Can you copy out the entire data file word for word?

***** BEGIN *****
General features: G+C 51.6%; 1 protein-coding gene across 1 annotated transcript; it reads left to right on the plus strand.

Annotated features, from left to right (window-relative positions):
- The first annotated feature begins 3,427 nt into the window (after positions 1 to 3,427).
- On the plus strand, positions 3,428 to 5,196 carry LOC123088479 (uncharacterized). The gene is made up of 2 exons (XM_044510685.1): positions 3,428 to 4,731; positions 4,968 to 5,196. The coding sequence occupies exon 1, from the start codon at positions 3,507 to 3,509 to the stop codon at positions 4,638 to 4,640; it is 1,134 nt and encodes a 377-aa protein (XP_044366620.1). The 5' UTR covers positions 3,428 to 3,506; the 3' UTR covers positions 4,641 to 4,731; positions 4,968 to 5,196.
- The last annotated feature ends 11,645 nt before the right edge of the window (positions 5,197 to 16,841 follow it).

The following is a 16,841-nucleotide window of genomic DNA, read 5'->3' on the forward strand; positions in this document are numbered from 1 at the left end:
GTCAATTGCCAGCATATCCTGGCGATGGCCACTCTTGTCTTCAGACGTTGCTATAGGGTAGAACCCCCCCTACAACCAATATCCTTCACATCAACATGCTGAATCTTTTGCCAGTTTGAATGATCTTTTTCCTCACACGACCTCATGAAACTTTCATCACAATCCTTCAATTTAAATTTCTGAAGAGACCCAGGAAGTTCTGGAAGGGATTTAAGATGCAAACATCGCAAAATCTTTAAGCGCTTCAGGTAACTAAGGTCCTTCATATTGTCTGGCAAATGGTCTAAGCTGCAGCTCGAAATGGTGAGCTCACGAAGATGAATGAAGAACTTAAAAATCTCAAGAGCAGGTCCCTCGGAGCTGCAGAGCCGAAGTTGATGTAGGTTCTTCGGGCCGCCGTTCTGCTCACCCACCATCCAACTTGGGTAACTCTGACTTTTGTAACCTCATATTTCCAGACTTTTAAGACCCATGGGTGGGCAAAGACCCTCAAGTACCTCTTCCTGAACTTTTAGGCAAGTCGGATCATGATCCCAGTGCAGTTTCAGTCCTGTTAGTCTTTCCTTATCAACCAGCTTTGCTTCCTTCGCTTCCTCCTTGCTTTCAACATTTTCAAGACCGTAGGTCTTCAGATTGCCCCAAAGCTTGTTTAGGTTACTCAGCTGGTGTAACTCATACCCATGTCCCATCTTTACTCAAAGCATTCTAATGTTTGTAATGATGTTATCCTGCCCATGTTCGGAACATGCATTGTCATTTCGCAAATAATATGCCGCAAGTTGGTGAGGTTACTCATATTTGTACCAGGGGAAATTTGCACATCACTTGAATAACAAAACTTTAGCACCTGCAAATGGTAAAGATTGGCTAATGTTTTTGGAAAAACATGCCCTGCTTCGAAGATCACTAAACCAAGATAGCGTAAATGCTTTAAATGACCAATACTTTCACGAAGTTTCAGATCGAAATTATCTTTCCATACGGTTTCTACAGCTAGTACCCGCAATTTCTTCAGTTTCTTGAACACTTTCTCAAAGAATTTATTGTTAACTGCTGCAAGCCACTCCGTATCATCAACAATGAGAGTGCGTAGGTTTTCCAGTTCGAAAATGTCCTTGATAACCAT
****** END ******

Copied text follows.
General features: G+C 51.6%; 1 protein-coding gene across 1 annotated transcript; it reads left to right on the plus strand.

Annotated features, from left to right (window-relative positions):
- The first annotated feature begins 3,427 nt into the window (after positions 1 to 3,427).
- On the plus strand, positions 3,428 to 5,196 carry LOC123088479 (uncharacterized). The gene is made up of 2 exons (XM_044510685.1): positions 3,428 to 4,731; positions 4,968 to 5,196. The coding sequence occupies exon 1, from the start codon at positions 3,507 to 3,509 to the stop codon at positions 4,638 to 4,640; it is 1,134 nt and encodes a 377-aa protein (XP_044366620.1). The 5' UTR covers positions 3,428 to 3,506; the 3' UTR covers positions 4,641 to 4,731; positions 4,968 to 5,196.
- The last annotated feature ends 11,645 nt before the right edge of the window (positions 5,197 to 16,841 follow it).

The following is a 16,841-nucleotide window of genomic DNA, read 5'->3' on the forward strand; positions in this document are numbered from 1 at the left end:
GTCAATTGCCAGCATATCCTGGCGATGGCCACTCTTGTCTTCAGACGTTGCTATAGGGTAGAACCCCCCCTACAACCAATATCCTTCACATCAACATGCTGAATCTTTTGCCAGTTTGAATGATCTTTTTCCTCACACGACCTCATGAAACTTTCATCACAATCCTTCAATTTAAATTTCTGAAGAGACCCAGGAAGTTCTGGAAGGGATTTAAGATGCAAACATCGCAAAATCTTTAAGCGCTTCAGGTAACTAAGGTCCTTCATATTGTCTGGCAAATGGTCTAAGCTGCAGCTCGAAATGGTGAGCTCACGAAGATGAATGAAGAACTTAAAAATCTCAAGAGCAGGTCCCTCGGAGCTGCAGAGCCGAAGTTGATGTAGGTTCTTCGGGCCGCCGTTCTGCTCACCCACCATCCAACTTGGGTAACTCTGACTTTTGTAACCTCATATTTCCAGACTTTTAAGACCCATGGGTGGGCAAAGACCCTCAAGTACCTCTTCCTGAACTTTTAGGCAAGTCGGATCATGATCCCAGTGCAGTTTCAGTCCTGTTAGTCTTTCCTTATCAACCAGCTTTGCTTCCTTCGCTTCCTCCTTGCTTTCAACATTTTCAAGACCGTAGGTCTTCAGATTGCCCCAAAGCTTGTTTAGGTTACTCAGCTGGTGTAACTCATACCCATGTCCCATCTTTACTCAAAGCATTCTAATGTTTGTAATGATGTTATCCTGCCCATGTTCGGAACATGCATTGTCATTTCGCAAATAATATGCCGCAAGTTGGTGAGGTTACTCATATTTGTACCAGGGGAAATTTGCACATCACTTGAATAACAAAACTTTAGCACCTGCAAATGGTAAAGATTGGCTAATGTTTTTGGAAAAACATGCCCTGCTTCGAAGATCACTAAACCAAGATAGCGTAAATGCTTTAAATGACCAATACTTTCACGAAGTTTCAGATCGAAATTATCTTTCCATACGGTTTCTACAGCTAGTACCCGCAATTTCTTCAGTTTCTTGAACACTTTCTCAAAGAATTTATTGTTAACTGCTGCAAGCCACTCCGTATCATCAACAATGAGAGTGCGTAGGTTTTCCAGTTCGAAAATGTCCTTGATAACCAT